6. Do I get a parole officer?
Yes. Parole officers (also called parole agents) are California Department of Corrections employees tasked with supervising you during your parole.
Parole agents report directly to the Board of Parole Hearings. They prepare plans and recommendations for you prior to release. They also help you arrange for services such as
- medical care and counseling services, and
- social activities.
7. What if I am accused of violating parole?
If you are accused of violating parole, your parole officer investigates and makes a recommendation to the Parole Board either to
- allow you to remain on parole, or
- revoke your parole and re-incarcerate you.
The court is then allowed to keep you in custody while you await your parole revocation hearing. This hearing is like a mini-trial where the state presents evidence of your alleged violations, and you (or your attorney) are allowed to defend yourself.
Parole revocation hearings are more difficult for you to win than criminal trials. In criminal trials, the state has the burden to prove your guilt beyond a reasonable doubt; whereas in parole revocation hearings, the state has to prove your violation only by a preponderance of the evidence – which is a much lower standard.11
If you are placed in the “non-revocable parole program,” violating a parole term will not threaten your parole status, and you will not have to attend a hearing. The only time you risk going back to prison is if you get arrested and convicted for an entirely new crime.12
Learn more about parole revocation hearings in California.
8. What if I was sentenced to life without parole?
If you are sentenced to life in California State Prison without the possibility of parole, there are three ways you may be able to get released:
Learn more in our article, Five crimes that will get you life without parole in California.
9. Can I get community supervision instead of parole?
You must go on parole after serving a California State Prison sentence for a serious felony, a violent felony, or a sex crime where you are deemed-high risk.
Community supervision – formally called post-release community supervision (PRCS) – is available only for low-level felony offenders through a government measure called realignment. PRCS is shorter and less intensive than parole, though you can be rearrested for violating its terms.
10. Can I get parole if I am elderly?
You may be eligible for early parole from California State Prison if you are at least 60 years old, have been incarcerated for 25 consecutive years, and meet certain other requirements. You can request elderly parole at a regularly scheduled parole hearing or by asking for an advance parole hearing once you become eligible for the program.
Learn more about California’s Elderly Parole Program.
11. Can I get parole if I have a mental disorder?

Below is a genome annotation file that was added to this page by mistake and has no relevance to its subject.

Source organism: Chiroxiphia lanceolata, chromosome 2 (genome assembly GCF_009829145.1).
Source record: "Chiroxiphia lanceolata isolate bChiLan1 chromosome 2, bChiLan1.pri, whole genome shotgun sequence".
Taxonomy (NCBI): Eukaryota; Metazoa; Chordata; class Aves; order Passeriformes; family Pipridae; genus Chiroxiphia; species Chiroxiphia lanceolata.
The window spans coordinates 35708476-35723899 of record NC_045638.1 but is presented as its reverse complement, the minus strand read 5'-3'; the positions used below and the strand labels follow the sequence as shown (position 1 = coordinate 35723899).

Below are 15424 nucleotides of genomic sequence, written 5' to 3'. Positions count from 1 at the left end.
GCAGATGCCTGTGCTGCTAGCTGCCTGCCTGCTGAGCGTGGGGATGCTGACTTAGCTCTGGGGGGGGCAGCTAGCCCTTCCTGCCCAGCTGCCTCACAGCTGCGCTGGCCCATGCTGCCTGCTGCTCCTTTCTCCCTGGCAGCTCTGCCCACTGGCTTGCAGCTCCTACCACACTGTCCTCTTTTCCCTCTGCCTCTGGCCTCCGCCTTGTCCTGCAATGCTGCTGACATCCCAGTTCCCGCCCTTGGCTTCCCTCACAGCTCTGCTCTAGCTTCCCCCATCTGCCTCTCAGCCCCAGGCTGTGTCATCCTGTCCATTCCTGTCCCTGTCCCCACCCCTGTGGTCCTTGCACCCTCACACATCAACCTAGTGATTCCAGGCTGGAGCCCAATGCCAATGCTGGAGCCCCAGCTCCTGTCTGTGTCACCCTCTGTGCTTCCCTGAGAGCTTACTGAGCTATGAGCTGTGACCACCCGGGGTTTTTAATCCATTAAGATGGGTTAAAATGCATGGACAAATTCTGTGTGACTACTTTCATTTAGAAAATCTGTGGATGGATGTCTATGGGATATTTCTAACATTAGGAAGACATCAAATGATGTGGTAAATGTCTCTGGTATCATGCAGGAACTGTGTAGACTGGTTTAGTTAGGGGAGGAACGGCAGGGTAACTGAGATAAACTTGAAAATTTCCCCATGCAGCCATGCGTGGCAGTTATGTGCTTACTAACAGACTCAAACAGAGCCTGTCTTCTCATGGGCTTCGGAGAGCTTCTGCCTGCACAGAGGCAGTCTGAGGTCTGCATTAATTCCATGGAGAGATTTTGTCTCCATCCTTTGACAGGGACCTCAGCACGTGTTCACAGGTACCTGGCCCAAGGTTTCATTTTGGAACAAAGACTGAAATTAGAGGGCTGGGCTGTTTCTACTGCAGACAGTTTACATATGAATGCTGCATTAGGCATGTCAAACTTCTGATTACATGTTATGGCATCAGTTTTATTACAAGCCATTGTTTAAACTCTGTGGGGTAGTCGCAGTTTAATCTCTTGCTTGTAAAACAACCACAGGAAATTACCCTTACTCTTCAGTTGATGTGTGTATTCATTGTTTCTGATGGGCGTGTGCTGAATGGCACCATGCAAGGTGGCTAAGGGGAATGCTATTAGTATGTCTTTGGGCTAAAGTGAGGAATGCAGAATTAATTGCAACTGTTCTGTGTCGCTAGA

If you are in California State Prison and suffer from a mental illness, you could be eligible for mentally disordered offender (MDO) status: This permits you to be paroled as long as you continue to receive mental health monitoring.
Learn more about California parole laws for mentally disordered offenders.
12. How is parole different from probation?
You go on parole after you serve your prison sentence. In contrast, probation reduces or eliminates the time you have to spend in custody at all.
Also, parole applies only to certain felony cases. In contrast, probation is available in most cases including misdemeanors.
Parole and probation are similar in that both require you to abide by various terms, and you risk being remanded into custody for violating them.
Learn more in our related article, Probation v. Parole – How are they different?
13. Can I get parole if I am in federal prison?
No, there is no parole in federal prison, though there is a supervised release program governed by federal sentencing guidelines.
Learn more about federal prison vs state prison.
For more information, refer to the following:
- Parolee Handbook – Official guide by the California Department of Corrections and Rehabilitation for how to successfully complete parole.
- Parole Hearing Information – Instructions for crime victims on how to participate in parole hearings.
- Parole Suitability Hearing Results – Results of past lifer hearings going back one year.
- Is California parole program worth $100 million a year? – Cal Matters article on the pros and cons of parole.
- California’s Changing Parole Population – Article by the Public Policy Institute of California.
- California Penal Code 3000. In re Dannenberg (2005) 34 Cal.4th 1061.
- California Penal Code 2933.
- California Penal Code 2933.1.
- California Penal Code 2933.2. California Penal Code 187.
- Parole Services, California Department of Corrections and Rehabilitation
- In re Hudson (2006) 143 Cal.App.4th 1. California Penal Code 3067 PC. California Penal Code 3003 PC. California Penal Code 290 PC
- Non‑Revocable Parole Frequently Asked Questions (FAQ) Sheet, California Department of Corrections and Rehabilitation.
- See In re Hudson at 9, endnote 6.
- California Penal Code 3060.5.
- California Penal Code 3000. California Penal Code 3000.1.
- People v. Schaffer (Ca.App. 2020) .
- Endnote 7.